Last week, video of a gay teenager who fought back against a school bully went viral. The video on Twitter has gotten over 2.1 million views in the last few days. Jordan Steffy, a junior at LaPorte High School in LaPorte, Indiana posted the video of himself confronting, hitting, and shoving another student who had been cyberbullying him on Snapchat. Steffy told Insider that the bully, who has not been named, “made an anti-gay post with a picture of me on it saying how he hated gays and a bunch of throwing up emojis all over it."
This was not the first time Steffy had been the victim of bullying for his sexual orientation. Steffy has endured homophobic bullying since he came out in seventh grade, from hateful slurs to food thrown at him in the cafeteria. Steffy told Insider that reporting the bullying did not help: "It seemed like I was getting in more trouble for reporting it than I was if I didn't say anything at all . . . It was doing me more harm than it was good."
Steffy and the bully were both suspended for a week for the incident. Steffy’s mother says that she is planning to home school him, according to The Advocate.
You are probably thinking that Steffy should sue the school for allowing this kind of bullying to have gone on for so many years. Indiana has an anti-bullying law, but like 29 other states, it affords LGBTQ youth (and adults) absolutely no protections against discrimination. There is no law permitting Steffy to file suit for the discrimination he has suffered for years at the hands of school bullies and the school officials who have turned a blind eye. State anti-bullying laws provide administrative remedies only, and they lack the financial teeth that anti-discrimination laws do. Without strong anti-discrimination laws, schools have little financial incentive to protect LGBT youth.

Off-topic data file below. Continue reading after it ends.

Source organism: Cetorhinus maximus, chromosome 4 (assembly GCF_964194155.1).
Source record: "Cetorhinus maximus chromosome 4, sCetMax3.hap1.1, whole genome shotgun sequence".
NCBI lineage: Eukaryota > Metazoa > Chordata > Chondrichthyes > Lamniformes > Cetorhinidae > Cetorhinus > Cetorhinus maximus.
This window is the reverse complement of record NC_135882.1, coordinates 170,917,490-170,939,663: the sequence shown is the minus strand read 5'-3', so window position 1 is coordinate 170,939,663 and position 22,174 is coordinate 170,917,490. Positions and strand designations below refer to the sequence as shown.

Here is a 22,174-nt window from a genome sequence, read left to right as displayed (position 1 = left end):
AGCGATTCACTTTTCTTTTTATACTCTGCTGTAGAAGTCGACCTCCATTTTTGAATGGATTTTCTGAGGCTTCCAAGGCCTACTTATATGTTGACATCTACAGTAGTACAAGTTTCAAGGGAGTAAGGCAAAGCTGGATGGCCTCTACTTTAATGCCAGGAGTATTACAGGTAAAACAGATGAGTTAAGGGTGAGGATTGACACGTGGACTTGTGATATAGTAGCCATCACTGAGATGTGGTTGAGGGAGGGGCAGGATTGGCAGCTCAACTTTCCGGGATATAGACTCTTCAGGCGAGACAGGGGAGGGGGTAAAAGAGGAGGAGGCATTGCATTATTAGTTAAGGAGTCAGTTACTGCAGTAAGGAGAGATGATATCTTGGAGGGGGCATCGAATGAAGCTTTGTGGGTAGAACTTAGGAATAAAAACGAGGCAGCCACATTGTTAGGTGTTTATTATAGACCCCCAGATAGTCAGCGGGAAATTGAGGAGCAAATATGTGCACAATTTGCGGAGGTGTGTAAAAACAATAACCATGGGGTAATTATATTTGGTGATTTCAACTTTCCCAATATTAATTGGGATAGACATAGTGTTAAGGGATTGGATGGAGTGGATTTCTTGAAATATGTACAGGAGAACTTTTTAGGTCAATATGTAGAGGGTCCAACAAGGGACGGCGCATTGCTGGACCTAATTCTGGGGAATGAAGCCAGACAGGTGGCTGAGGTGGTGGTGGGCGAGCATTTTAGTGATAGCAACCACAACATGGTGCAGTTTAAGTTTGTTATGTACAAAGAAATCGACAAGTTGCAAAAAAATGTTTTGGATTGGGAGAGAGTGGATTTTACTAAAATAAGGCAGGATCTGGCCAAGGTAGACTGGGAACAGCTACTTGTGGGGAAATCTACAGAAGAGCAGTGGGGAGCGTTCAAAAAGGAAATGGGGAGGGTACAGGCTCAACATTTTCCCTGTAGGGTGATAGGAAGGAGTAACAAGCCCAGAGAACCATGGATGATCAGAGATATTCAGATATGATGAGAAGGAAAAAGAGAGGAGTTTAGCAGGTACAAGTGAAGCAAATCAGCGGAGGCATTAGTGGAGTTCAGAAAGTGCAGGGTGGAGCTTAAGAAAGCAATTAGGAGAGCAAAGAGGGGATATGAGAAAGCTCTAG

This year, the U.S. Supreme Court is set to hear three cases which will determine whether Title VII of the Civil Rights Act, which outlaws discrimination “on the basis of sex” encompasses sexual orientation and gender identity – at least in the workplace. With last year’s replacement of Justice Anthony Kennedy, a liberal on issues of sexual orientation, with Brett Kavanaugh, a staunch conservative, the legal community expects that the Court’s ruling will be adverse to LGBT people. But even if the Court were to find that “on the basis of sex” includes sexual orientation and gender identity, the extent to which Title VII would protect children in school would remain in question.
A federal law that protects LGBT students from a hostile educational environment is needed to protect vulnerable students from the virulent harassment that Jordan Steffy heroically stood up to. A step in the right direction would be the passage of the Equality Act, proposed legislation that would add sexual orientation and gender identity to Title VII. This needed legislation is being blocked by Mitch McConnell and his vow to keep the legislation from being voted on in the Senate.
New Jersey’s Law Against Discrimination protects LGBT students against hostile educational environments. If you have a child who has been the victim of bullying based on sexual orientation or gender identity, you should contact Michael Poreda, Esq., a lawyer in Somerville, New Jersey who practices education law and is an advocate for LGBT youth. You could be entitled to compensation for having to tolerate anything like what Jordan Steffy did.